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US stocks rise as signs of prolonged stimulus emerge

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US stocks rise as signs of prolonged stimulus emerge

US stocks continued to rise and the Standard & Poor’s 500 set a fresh record high after the Labor Department said employers hired fewer workers than projected in September.

Job growth slowed to 148,000 in September following a revised 193,000 gain the previous month, the report showed. Economists expected US employers to add 180,000 payrolls last month, according to a median estimate collected by Bloomberg News. The unemployment rate fell to its lowest level since November 2008, nudging down 0.1 percentage point to 7.2 percent. Slower than projected job growth shows the world’s largest economy was losing steam leading up to the partial government shutdown, which lasted 16 days and shaved more than half a percent from national gross domestic product.

A decline in job creation, combined with the effects of the budget impasse, has shifted monetary policy expectations on the part of the investing public. Market participants are growing more confident the Federal Reserve won’t hurry to reign in record stimulus, which has swelled the Fed balance sheet to over $3.6 trillion.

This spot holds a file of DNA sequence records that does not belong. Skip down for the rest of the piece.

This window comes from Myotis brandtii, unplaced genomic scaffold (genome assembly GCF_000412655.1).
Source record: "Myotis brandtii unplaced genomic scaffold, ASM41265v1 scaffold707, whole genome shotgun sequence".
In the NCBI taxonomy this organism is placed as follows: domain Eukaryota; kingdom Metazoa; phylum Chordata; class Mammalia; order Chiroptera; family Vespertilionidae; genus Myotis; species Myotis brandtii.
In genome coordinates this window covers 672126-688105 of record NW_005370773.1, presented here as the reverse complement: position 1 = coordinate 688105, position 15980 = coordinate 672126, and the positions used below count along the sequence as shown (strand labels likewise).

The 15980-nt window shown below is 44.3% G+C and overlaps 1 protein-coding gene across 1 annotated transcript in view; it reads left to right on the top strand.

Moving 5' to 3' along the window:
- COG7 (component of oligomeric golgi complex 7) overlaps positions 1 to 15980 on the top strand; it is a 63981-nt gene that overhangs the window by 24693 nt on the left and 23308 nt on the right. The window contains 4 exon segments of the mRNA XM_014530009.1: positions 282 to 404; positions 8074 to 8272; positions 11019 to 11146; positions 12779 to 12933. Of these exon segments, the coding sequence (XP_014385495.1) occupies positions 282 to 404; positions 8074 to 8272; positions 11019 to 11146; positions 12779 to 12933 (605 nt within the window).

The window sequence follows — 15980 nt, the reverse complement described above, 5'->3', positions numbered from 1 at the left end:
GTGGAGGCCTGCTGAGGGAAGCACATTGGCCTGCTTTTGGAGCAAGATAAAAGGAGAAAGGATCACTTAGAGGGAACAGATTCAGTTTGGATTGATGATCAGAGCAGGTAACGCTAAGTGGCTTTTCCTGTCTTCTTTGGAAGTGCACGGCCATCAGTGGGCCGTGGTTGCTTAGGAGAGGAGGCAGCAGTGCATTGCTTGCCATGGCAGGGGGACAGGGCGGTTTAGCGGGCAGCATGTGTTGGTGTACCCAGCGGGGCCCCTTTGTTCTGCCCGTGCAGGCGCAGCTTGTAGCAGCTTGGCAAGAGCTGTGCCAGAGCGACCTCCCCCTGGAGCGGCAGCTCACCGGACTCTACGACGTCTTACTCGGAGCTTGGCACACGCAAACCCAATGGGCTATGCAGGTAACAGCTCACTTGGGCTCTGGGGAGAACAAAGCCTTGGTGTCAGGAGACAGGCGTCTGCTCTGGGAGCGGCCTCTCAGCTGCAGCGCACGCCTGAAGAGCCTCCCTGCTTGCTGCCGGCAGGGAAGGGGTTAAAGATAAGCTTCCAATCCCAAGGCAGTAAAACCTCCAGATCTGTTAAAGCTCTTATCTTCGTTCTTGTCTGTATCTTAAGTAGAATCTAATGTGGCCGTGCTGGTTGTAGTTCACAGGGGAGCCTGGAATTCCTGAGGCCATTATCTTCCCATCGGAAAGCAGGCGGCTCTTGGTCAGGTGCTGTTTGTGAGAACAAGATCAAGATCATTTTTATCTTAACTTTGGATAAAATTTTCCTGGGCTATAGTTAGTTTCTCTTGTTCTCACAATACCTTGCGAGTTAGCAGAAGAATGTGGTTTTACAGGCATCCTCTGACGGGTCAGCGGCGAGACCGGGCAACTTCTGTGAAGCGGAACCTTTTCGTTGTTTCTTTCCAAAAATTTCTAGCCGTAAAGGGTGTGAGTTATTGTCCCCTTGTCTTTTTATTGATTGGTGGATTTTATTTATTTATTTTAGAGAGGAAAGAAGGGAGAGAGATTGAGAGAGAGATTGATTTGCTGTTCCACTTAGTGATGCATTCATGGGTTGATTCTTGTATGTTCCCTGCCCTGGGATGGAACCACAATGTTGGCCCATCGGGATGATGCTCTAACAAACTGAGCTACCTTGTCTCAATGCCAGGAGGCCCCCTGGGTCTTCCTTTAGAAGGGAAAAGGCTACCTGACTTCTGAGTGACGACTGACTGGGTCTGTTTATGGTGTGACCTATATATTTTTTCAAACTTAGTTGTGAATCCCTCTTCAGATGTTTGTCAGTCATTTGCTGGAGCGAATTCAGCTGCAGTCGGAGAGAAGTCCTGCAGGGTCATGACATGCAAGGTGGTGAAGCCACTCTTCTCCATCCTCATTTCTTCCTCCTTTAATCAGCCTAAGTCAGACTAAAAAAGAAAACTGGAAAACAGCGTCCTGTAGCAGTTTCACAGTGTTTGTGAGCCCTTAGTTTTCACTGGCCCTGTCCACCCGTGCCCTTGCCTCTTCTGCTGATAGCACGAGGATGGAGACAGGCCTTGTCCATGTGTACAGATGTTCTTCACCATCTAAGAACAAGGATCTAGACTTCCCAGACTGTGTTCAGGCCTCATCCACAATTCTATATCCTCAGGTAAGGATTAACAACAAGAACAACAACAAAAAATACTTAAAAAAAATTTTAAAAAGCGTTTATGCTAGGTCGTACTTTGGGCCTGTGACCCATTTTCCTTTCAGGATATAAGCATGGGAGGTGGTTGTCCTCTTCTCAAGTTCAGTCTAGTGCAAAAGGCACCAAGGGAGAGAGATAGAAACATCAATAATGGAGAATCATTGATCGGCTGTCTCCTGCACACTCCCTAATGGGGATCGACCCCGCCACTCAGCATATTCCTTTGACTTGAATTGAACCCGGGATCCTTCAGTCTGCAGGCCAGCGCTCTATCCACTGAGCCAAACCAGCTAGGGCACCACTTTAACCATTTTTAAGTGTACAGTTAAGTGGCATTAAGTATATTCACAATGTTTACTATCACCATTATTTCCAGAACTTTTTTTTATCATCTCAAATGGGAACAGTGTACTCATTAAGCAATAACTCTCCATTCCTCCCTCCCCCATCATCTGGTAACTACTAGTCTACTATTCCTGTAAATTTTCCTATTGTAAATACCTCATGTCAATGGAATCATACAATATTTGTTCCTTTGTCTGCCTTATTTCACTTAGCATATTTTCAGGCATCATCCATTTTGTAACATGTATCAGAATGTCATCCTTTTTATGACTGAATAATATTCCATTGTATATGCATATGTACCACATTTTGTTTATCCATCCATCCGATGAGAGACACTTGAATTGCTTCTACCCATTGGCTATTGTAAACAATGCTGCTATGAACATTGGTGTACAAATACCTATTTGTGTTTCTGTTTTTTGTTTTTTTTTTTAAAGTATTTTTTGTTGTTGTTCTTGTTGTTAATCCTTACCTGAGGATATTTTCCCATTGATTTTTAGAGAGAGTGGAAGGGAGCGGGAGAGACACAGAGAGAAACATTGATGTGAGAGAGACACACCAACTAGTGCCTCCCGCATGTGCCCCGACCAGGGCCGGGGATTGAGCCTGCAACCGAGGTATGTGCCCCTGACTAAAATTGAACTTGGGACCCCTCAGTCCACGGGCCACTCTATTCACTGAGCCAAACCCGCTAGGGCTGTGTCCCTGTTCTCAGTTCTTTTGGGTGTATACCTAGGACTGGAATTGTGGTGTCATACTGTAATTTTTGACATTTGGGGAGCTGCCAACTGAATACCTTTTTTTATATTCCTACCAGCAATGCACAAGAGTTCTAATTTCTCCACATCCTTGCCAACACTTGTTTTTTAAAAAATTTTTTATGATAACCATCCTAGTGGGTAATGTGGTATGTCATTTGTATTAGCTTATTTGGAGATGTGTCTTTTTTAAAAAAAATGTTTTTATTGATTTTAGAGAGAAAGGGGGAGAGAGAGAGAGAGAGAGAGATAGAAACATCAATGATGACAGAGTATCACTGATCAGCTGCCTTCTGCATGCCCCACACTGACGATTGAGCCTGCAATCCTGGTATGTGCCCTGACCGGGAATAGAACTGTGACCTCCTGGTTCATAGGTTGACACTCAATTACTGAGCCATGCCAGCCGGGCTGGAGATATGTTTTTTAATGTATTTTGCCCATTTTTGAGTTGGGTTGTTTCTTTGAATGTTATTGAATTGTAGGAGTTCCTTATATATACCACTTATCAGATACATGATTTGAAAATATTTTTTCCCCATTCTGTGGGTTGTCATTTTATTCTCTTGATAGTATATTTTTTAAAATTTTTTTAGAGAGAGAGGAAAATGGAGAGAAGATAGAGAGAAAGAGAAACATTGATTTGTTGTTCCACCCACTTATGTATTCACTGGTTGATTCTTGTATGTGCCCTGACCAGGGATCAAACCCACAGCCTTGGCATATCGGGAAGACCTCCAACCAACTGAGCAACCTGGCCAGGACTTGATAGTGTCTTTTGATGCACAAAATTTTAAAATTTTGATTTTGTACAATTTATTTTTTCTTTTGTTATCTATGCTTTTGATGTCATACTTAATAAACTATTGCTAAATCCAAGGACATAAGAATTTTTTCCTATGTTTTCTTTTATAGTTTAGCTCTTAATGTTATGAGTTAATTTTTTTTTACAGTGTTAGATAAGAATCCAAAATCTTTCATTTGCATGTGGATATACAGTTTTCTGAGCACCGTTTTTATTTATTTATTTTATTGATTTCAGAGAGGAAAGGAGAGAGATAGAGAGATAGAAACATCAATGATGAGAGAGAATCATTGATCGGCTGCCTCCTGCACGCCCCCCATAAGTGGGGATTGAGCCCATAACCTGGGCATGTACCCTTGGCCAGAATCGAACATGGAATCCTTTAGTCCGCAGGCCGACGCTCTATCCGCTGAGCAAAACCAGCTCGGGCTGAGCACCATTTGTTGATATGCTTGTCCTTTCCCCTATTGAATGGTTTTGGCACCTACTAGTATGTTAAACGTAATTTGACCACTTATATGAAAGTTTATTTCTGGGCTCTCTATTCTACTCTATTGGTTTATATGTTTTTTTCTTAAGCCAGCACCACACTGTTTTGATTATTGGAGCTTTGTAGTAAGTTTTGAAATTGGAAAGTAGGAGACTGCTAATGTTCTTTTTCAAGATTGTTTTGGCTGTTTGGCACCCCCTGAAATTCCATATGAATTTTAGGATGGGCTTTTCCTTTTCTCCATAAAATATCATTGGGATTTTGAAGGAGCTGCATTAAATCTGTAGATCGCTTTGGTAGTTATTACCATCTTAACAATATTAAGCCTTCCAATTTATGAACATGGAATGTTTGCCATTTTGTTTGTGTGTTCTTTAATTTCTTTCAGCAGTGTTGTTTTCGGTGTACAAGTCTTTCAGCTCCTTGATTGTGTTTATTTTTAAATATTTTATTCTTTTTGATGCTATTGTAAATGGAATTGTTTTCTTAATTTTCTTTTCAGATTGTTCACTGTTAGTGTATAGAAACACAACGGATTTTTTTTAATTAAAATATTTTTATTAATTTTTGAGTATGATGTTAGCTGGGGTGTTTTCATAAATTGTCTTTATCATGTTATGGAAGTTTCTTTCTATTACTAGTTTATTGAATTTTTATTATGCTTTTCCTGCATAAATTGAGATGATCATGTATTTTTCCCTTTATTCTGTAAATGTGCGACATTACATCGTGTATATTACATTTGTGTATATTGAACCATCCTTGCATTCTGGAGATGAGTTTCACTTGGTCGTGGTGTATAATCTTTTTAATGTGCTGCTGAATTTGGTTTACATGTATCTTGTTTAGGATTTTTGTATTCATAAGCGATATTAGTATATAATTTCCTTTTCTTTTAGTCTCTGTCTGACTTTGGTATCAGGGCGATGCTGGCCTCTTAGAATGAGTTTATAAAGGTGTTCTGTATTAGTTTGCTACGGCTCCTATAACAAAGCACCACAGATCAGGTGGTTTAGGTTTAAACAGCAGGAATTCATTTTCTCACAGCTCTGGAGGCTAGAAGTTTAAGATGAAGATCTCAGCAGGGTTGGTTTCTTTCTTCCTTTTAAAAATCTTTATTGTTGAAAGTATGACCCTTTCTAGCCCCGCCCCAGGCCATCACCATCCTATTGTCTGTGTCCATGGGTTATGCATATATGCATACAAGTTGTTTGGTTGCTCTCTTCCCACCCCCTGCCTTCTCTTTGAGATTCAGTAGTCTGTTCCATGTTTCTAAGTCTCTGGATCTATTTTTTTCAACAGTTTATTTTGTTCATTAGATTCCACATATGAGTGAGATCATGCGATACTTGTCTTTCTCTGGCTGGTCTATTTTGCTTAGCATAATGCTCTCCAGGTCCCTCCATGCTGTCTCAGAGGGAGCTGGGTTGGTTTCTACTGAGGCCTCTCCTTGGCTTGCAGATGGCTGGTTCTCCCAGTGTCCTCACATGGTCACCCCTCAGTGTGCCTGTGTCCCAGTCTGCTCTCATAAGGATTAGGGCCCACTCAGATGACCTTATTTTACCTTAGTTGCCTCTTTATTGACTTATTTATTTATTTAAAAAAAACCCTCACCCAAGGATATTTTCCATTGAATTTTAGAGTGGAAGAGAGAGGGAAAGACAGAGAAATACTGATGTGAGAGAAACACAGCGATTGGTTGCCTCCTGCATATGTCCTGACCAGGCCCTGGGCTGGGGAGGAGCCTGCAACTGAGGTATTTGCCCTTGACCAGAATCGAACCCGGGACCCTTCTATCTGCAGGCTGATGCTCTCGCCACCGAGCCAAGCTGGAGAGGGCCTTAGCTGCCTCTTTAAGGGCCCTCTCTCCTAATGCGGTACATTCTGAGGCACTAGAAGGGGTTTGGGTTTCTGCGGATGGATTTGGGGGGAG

The S&P 500 advanced 0.57 percent to 1,754.67, extending its record high. The benchmark index is on its way to its best annual increase in ten years, already doubling from its 12-year low in March 2009, thanks in large part to prolonged federal stimulus. The Dow Jones Industrial Average advanced more than 75 points to 15,467.70, with 19 of its 30 members reporting gains. The index was led higher by The Walt Disney Company (NYSE:DIS) and Proctor & Gamble (NYSE:PG) , which advanced at least 1.79 percent.

The NASDAQ Composite managed to eke out gains after Apple (NASDAQ:AAPL) shares fell on the unveiling of the fifth generation iPad. The “iPad Air” will weigh just 1 pound, and will be made available November 1 for US$499. NASDAQ closed 14 points higher at 3,929.57.

The flow of economic data will continue for the rest of the week amid the earnings season. Around three-quarters of the companies to report earnings so far have beat analysts’ forecasts. The earnings of the 131 companies to report have grown 5.5 percent, according to Bloomberg.

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